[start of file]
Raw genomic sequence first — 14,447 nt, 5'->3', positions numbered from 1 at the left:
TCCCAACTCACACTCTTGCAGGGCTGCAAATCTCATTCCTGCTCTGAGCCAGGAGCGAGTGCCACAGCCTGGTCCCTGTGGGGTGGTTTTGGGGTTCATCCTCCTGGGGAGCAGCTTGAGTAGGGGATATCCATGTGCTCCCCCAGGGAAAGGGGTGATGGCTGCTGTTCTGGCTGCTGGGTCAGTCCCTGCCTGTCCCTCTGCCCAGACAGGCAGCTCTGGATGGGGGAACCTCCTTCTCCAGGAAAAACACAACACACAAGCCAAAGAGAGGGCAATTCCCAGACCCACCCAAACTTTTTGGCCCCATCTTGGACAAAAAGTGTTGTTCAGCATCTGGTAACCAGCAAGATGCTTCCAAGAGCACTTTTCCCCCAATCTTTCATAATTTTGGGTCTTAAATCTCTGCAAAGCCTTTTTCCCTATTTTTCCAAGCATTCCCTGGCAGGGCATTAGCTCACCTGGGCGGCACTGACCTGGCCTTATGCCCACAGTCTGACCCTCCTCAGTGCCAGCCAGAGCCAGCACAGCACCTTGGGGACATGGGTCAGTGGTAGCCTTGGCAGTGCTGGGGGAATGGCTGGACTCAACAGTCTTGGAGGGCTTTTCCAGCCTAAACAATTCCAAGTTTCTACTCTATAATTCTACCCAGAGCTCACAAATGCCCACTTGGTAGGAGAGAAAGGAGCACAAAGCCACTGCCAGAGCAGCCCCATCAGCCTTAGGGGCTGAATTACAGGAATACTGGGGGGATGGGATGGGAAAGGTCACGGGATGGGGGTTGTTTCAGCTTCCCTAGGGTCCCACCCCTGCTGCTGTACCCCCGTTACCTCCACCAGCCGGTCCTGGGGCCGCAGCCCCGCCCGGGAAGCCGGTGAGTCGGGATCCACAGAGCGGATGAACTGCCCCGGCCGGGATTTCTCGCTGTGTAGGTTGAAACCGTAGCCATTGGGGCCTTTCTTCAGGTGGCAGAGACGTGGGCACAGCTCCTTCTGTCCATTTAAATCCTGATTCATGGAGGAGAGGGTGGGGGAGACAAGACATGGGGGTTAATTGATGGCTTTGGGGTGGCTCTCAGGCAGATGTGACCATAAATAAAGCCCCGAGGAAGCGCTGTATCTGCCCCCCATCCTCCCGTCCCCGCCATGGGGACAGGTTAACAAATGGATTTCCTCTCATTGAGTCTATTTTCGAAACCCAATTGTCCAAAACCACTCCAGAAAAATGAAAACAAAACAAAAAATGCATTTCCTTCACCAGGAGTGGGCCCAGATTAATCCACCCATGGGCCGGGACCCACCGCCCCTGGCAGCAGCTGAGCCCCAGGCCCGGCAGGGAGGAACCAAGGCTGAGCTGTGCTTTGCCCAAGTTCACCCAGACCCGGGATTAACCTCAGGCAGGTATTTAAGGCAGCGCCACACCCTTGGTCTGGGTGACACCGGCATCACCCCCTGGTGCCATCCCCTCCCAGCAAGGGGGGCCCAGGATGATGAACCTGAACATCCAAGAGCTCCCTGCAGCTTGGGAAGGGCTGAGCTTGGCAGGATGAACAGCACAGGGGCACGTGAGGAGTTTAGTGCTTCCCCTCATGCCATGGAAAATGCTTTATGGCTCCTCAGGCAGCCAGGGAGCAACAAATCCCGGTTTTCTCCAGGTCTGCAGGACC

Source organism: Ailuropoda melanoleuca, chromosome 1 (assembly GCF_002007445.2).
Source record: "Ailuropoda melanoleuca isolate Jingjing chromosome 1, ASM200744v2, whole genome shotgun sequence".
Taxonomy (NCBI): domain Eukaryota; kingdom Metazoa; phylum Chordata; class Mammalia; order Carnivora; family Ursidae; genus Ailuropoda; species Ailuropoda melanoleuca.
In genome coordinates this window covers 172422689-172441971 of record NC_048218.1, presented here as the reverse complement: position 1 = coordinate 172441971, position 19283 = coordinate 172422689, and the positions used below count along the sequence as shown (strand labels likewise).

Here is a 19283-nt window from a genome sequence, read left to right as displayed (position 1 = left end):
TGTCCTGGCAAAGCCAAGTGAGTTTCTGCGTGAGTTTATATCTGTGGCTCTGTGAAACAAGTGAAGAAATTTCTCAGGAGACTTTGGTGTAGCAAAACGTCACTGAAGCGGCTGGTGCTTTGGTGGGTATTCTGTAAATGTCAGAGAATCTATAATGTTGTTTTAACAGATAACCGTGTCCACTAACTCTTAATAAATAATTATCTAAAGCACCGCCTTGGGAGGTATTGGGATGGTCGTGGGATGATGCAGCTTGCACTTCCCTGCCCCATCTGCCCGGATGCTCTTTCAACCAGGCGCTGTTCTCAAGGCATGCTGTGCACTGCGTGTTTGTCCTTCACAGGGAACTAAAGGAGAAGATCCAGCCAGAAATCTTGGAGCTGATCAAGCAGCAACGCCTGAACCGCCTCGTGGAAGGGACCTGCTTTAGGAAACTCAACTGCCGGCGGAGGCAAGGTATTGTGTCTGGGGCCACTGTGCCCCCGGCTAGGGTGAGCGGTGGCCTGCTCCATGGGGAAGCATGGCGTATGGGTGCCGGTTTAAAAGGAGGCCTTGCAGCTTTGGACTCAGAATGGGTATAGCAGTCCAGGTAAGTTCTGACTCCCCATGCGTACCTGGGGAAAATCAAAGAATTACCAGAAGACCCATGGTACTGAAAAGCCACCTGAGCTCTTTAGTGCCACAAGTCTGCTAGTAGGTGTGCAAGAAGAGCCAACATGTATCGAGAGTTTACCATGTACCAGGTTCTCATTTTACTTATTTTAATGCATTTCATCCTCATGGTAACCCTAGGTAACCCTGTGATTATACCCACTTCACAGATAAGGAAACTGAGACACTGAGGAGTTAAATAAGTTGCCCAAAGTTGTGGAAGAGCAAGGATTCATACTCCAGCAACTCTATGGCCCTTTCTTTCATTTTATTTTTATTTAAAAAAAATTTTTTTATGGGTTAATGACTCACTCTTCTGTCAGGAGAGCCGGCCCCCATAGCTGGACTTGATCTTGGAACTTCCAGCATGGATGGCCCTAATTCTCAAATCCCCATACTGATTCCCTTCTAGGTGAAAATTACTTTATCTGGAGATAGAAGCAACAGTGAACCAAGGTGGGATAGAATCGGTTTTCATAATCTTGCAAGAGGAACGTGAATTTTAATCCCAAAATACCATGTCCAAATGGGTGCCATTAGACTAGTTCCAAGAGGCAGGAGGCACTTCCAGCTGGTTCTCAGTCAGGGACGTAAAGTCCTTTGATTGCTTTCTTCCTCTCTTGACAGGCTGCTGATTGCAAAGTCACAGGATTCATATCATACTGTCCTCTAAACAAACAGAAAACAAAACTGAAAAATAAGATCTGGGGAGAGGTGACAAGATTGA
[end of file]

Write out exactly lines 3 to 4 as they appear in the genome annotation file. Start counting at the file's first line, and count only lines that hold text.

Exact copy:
Source organism: Ailuropoda melanoleuca, chromosome 1 (assembly GCF_002007445.2).
Source record: "Ailuropoda melanoleuca isolate Jingjing chromosome 1, ASM200744v2, whole genome shotgun sequence".